Saturday, February 24, 2018

How real is real?

I've just finished reading Subliminal by Leonard Mlodinow, and now I'm turned upside down. Are the decisions I make based on real analysis, or do they bubble up from a biased subconscious? Do I dream of being a writer because I'm any good, or just because I want to be one? Are any of the judgments I make about myself worthwhile, or are they all just a product of inner desires?

Ah, but then he points out that none of us would persist without our subconscious prodding and praising us. Great writers would never work long or hard enough to be great. So I guess there's still hope.

Meanwhile there are some truly fascinating experiments and results described in the book (some pretty depressing ones too). It's a smooth easy read, even if, like me, you're not sure you agree that every experiment was correctly analysed - don't ask me to choose which jam I prefer when two are offered me; I might like them both. Enjoy with some smooth easy-drinking three-star coffee.

Memoirs, of course, also invite the reader to question how decisions are made, and how circumstances form the unconscious self behind mistakes. In Stories from the Handbasket by Sean Gorman the reader is invited into the lives of small-town social exiles, working-class teens with half-imagined dreams, hopes and fears. It's a smoothly told memoir, set in a world that's more hand- than bread-basket, and spanning the time from coming of age to adult realization of age. In between there's another memoir referenced, where the self-conscious young man creates his alter ego. But now alter ego and self are the same, and a sibling's different approach to the same background leads on a very different path. It's a truly haunting story, smooth and easy to read, and oddly inspiring. Enjoy with some more smooth easy-drinking three-star coffee.

Historical fiction does the same sometimes, asking readers to imagine living in a different time, where different situations and ideas informed their subconscious minds. Perhaps they help us realize how much is real and how much of what we perceive is distorted by culture. I like to think they might, and Yael Politis' Olivia novels certainly seem to achieve some sense of that. Summer of 1848 is the fourth in the series, but stands alone perfectly. It tells the tale of a sympathetic white woman looking for love and a career, together with a black man looking for his heritage. They walked a ways together but now they head on separate paths, switching chapters, learning and growing as the reader walks beside them. It's a truly compelling read, an elegant tale to enjoy with an elegant four-star coffee.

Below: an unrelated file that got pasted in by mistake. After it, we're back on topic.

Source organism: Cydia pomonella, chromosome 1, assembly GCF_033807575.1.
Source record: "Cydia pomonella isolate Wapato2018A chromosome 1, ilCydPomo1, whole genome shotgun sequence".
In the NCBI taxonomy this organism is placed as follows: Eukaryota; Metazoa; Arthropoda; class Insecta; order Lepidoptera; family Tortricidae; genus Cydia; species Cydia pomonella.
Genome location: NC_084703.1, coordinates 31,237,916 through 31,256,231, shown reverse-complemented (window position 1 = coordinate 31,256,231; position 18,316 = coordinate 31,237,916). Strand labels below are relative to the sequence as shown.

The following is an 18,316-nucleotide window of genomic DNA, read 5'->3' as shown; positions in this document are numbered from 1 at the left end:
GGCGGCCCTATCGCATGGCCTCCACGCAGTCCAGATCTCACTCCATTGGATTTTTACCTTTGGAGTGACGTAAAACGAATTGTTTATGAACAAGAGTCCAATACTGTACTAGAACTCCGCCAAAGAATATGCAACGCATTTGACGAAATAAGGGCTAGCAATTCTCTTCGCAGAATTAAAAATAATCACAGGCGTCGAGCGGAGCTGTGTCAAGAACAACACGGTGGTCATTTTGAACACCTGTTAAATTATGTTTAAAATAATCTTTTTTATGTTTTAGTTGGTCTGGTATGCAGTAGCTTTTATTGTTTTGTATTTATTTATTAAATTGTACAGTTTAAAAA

Novels set in our own time can make us think about reasons and reason too. Connie Dial's latest Josie Corsino novel, Warning Shots, is set in LA, as police captain Josie Corsino struggles to catch a potential cop killer or serial killer or both, while those she trusts fire their warning shots of hope or betrayal around her. It's compelling, intriguing, and a seriously good read even when you've guessed the outcome. Enjoy with a cup of dark five-star coffee and some elegant four-star on the side.

Then ponder, how well founded are any of my opinions, or yours, and how much comes out of our subconscious. I want to believe that reading can be a way to educate that subconscious. I hope you might agree.








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